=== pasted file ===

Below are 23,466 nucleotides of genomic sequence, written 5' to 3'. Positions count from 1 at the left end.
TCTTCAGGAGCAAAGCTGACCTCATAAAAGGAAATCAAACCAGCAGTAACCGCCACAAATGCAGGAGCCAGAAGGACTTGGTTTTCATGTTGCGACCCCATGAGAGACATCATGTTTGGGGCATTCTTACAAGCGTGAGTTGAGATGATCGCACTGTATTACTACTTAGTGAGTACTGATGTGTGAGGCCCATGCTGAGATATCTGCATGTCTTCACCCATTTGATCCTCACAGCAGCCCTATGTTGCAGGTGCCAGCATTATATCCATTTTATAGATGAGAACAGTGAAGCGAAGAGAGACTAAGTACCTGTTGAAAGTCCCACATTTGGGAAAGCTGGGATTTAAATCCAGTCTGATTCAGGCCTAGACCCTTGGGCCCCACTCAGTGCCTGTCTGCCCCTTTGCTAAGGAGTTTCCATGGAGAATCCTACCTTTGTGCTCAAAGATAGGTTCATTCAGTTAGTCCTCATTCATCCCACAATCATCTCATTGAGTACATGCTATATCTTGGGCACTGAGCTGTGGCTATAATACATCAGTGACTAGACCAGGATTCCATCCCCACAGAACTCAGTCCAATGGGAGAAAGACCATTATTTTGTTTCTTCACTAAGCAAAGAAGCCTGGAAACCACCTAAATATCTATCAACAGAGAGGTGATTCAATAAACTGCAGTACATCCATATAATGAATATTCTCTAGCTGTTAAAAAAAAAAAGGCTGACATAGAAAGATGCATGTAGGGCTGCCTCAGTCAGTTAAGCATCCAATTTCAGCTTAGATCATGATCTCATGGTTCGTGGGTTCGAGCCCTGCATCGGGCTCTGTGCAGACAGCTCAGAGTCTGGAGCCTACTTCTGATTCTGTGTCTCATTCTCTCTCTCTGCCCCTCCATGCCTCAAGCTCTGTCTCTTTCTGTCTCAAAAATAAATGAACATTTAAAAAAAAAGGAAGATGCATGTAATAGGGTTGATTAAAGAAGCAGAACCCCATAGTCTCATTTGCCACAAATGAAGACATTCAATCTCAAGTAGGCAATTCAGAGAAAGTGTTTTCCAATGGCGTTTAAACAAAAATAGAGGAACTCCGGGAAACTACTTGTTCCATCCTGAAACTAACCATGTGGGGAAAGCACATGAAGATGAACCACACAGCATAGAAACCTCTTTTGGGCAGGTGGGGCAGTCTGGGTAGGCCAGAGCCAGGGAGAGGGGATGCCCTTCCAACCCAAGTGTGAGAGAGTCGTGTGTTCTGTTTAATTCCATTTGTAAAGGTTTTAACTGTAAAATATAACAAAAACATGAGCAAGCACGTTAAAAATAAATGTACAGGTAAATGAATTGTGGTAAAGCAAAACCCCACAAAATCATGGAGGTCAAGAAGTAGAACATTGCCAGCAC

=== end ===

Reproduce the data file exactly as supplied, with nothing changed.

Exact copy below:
Below are 23,466 nucleotides of genomic sequence, written 5' to 3'. Positions count from 1 at the left end.
TCTTCAGGAGCAAAGCTGACCTCATAAAAGGAAATCAAACCAGCAGTAACCGCCACAAATGCAGGAGCCAGAAGGACTTGGTTTTCATGTTGCGACCCCATGAGAGACATCATGTTTGGGGCATTCTTACAAGCGTGAGTTGAGATGATCGCACTGTATTACTACTTAGTGAGTACTGATGTGTGAGGCCCATGCTGAGATATCTGCATGTCTTCACCCATTTGATCCTCACAGCAGCCCTATGTTGCAGGTGCCAGCATTATATCCATTTTATAGATGAGAACAGTGAAGCGAAGAGAGACTAAGTACCTGTTGAAAGTCCCACATTTGGGAAAGCTGGGATTTAAATCCAGTCTGATTCAGGCCTAGACCCTTGGGCCCCACTCAGTGCCTGTCTGCCCCTTTGCTAAGGAGTTTCCATGGAGAATCCTACCTTTGTGCTCAAAGATAGGTTCATTCAGTTAGTCCTCATTCATCCCACAATCATCTCATTGAGTACATGCTATATCTTGGGCACTGAGCTGTGGCTATAATACATCAGTGACTAGACCAGGATTCCATCCCCACAGAACTCAGTCCAATGGGAGAAAGACCATTATTTTGTTTCTTCACTAAGCAAAGAAGCCTGGAAACCACCTAAATATCTATCAACAGAGAGGTGATTCAATAAACTGCAGTACATCCATATAATGAATATTCTCTAGCTGTTAAAAAAAAAAAGGCTGACATAGAAAGATGCATGTAGGGCTGCCTCAGTCAGTTAAGCATCCAATTTCAGCTTAGATCATGATCTCATGGTTCGTGGGTTCGAGCCCTGCATCGGGCTCTGTGCAGACAGCTCAGAGTCTGGAGCCTACTTCTGATTCTGTGTCTCATTCTCTCTCTCTGCCCCTCCATGCCTCAAGCTCTGTCTCTTTCTGTCTCAAAAATAAATGAACATTTAAAAAAAAAGGAAGATGCATGTAATAGGGTTGATTAAAGAAGCAGAACCCCATAGTCTCATTTGCCACAAATGAAGACATTCAATCTCAAGTAGGCAATTCAGAGAAAGTGTTTTCCAATGGCGTTTAAACAAAAATAGAGGAACTCCGGGAAACTACTTGTTCCATCCTGAAACTAACCATGTGGGGAAAGCACATGAAGATGAACCACACAGCATAGAAACCTCTTTTGGGCAGGTGGGGCAGTCTGGGTAGGCCAGAGCCAGGGAGAGGGGATGCCCTTCCAACCCAAGTGTGAGAGAGTCGTGTGTTCTGTTTAATTCCATTTGTAAAGGTTTTAACTGTAAAATATAACAAAAACATGAGCAAGCACGTTAAAAATAAATGTACAGGTAAATGAATTGTGGTAAAGCAAAACCCCACAAAATCATGGAGGTCAAGAAGTAGAACATTGCCAGCAC